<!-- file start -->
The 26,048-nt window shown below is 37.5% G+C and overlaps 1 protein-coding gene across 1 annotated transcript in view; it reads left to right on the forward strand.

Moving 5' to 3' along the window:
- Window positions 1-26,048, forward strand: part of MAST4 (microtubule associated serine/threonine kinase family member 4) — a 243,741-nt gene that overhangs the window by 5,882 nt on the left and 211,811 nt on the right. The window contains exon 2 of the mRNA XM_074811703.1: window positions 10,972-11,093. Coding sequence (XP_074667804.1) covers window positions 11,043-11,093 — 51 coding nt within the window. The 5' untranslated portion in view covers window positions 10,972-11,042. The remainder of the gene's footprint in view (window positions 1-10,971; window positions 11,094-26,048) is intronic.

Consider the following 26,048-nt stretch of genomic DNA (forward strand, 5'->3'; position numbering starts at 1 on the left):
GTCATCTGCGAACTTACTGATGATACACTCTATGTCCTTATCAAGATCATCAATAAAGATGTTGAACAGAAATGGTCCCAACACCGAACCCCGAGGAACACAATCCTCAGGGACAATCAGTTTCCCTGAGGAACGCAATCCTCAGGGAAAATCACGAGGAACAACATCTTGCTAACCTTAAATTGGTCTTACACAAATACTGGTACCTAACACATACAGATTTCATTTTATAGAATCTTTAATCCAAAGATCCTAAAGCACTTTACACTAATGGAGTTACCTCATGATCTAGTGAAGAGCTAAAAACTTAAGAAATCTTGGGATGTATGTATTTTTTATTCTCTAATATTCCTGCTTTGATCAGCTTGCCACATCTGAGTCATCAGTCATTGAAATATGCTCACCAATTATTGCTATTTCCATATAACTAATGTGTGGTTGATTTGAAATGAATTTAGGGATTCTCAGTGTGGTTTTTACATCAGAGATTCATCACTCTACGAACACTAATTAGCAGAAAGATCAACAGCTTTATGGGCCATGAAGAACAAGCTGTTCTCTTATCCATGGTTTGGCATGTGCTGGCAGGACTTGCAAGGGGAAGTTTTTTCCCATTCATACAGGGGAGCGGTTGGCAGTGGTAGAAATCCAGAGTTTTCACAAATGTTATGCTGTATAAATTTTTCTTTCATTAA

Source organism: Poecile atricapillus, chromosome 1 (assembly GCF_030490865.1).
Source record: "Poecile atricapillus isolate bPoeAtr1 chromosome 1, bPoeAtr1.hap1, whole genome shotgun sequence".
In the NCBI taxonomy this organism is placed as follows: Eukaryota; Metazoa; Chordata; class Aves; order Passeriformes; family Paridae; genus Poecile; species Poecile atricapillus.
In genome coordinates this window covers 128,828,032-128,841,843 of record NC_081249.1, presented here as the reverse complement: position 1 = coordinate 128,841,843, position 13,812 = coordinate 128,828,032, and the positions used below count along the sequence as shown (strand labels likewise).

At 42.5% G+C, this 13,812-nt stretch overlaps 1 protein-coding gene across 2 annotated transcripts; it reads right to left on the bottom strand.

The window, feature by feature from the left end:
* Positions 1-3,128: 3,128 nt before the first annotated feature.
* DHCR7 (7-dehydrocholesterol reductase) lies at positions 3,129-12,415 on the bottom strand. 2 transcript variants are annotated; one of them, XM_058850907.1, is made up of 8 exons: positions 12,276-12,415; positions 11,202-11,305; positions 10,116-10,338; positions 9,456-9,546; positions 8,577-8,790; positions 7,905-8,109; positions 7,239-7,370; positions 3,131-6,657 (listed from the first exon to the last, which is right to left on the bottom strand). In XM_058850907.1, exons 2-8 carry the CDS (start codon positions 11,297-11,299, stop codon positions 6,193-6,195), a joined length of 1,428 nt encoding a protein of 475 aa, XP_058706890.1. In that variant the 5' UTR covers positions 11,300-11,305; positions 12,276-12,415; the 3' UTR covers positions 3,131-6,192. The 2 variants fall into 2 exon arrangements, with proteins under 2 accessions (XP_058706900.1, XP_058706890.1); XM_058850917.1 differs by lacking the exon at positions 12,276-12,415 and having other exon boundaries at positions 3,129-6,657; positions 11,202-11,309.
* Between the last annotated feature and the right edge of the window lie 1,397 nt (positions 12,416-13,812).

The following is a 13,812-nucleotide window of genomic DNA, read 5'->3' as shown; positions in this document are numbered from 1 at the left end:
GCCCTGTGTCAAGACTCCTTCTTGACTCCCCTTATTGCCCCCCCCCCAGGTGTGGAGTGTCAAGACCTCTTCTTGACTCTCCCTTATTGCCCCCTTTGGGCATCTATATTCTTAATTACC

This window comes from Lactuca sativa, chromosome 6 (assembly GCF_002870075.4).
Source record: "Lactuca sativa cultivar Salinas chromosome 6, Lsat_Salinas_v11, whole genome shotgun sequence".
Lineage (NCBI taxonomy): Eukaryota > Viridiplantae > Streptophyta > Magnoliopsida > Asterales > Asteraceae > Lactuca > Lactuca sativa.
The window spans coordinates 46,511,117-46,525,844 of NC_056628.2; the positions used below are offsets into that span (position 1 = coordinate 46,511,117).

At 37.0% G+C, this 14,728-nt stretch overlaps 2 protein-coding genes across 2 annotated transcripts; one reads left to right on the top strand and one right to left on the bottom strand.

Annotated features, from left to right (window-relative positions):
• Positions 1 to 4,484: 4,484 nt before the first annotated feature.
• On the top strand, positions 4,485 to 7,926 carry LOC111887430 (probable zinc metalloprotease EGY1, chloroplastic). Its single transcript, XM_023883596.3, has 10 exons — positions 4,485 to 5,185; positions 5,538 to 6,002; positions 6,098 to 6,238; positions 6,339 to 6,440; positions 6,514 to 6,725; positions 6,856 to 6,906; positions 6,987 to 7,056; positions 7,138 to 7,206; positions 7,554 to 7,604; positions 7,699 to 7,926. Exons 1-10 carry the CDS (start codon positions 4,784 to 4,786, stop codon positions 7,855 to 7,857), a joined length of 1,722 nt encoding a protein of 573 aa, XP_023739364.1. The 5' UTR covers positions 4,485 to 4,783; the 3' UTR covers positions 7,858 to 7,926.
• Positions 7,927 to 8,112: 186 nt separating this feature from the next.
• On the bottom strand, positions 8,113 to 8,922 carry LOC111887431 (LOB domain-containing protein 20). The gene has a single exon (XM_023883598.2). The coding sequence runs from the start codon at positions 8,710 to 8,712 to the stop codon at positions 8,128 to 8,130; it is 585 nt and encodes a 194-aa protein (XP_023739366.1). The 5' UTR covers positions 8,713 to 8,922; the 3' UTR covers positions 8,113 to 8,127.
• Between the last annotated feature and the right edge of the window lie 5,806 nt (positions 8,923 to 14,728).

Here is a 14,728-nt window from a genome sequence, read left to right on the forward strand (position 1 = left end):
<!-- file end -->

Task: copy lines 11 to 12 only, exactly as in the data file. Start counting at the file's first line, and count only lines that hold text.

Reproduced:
The window, feature by feature from the left end:
* Positions 1-3,128: 3,128 nt before the first annotated feature.